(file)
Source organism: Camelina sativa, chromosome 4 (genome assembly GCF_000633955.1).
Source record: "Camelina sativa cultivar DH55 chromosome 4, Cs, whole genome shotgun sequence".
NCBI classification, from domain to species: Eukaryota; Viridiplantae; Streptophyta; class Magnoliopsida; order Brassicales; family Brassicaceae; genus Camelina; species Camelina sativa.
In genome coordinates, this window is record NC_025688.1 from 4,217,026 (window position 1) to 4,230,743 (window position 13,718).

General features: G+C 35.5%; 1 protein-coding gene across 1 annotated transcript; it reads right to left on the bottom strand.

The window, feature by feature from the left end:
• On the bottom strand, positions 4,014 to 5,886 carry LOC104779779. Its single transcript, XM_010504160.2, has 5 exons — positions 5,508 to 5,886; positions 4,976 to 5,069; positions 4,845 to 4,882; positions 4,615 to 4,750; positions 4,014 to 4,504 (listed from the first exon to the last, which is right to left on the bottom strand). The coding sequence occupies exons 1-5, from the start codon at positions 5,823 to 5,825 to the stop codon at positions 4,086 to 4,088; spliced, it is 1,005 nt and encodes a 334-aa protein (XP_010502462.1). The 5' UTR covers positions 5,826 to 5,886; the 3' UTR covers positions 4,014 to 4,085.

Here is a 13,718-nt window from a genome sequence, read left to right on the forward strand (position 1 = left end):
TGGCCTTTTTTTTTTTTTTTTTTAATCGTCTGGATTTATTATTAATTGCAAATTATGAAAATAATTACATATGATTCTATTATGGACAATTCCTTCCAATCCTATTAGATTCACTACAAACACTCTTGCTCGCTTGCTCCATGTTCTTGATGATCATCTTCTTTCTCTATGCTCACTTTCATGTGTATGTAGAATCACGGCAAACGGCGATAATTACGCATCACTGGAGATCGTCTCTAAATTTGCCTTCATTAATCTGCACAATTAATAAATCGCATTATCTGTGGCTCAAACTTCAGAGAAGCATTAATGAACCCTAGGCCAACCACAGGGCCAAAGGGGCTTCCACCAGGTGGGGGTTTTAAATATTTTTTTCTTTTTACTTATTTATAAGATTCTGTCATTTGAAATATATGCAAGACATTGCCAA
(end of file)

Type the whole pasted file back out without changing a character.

Source organism: Camelina sativa, chromosome 4 (genome assembly GCF_000633955.1).
Source record: "Camelina sativa cultivar DH55 chromosome 4, Cs, whole genome shotgun sequence".
NCBI classification, from domain to species: Eukaryota; Viridiplantae; Streptophyta; class Magnoliopsida; order Brassicales; family Brassicaceae; genus Camelina; species Camelina sativa.
In genome coordinates, this window is record NC_025688.1 from 4,217,026 (window position 1) to 4,230,743 (window position 13,718).

General features: G+C 35.5%; 1 protein-coding gene across 1 annotated transcript; it reads right to left on the bottom strand.

The window, feature by feature from the left end:
• On the bottom strand, positions 4,014 to 5,886 carry LOC104779779. Its single transcript, XM_010504160.2, has 5 exons — positions 5,508 to 5,886; positions 4,976 to 5,069; positions 4,845 to 4,882; positions 4,615 to 4,750; positions 4,014 to 4,504 (listed from the first exon to the last, which is right to left on the bottom strand). The coding sequence occupies exons 1-5, from the start codon at positions 5,823 to 5,825 to the stop codon at positions 4,086 to 4,088; spliced, it is 1,005 nt and encodes a 334-aa protein (XP_010502462.1). The 5' UTR covers positions 5,826 to 5,886; the 3' UTR covers positions 4,014 to 4,085.

Here is a 13,718-nt window from a genome sequence, read left to right on the forward strand (position 1 = left end):
TGGCCTTTTTTTTTTTTTTTTTTAATCGTCTGGATTTATTATTAATTGCAAATTATGAAAATAATTACATATGATTCTATTATGGACAATTCCTTCCAATCCTATTAGATTCACTACAAACACTCTTGCTCGCTTGCTCCATGTTCTTGATGATCATCTTCTTTCTCTATGCTCACTTTCATGTGTATGTAGAATCACGGCAAACGGCGATAATTACGCATCACTGGAGATCGTCTCTAAATTTGCCTTCATTAATCTGCACAATTAATAAATCGCATTATCTGTGGCTCAAACTTCAGAGAAGCATTAATGAACCCTAGGCCAACCACAGGGCCAAAGGGGCTTCCACCAGGTGGGGGTTTTAAATATTTTTTTCTTTTTACTTATTTATAAGATTCTGTCATTTGAAATATATGCAAGACATTGCCAA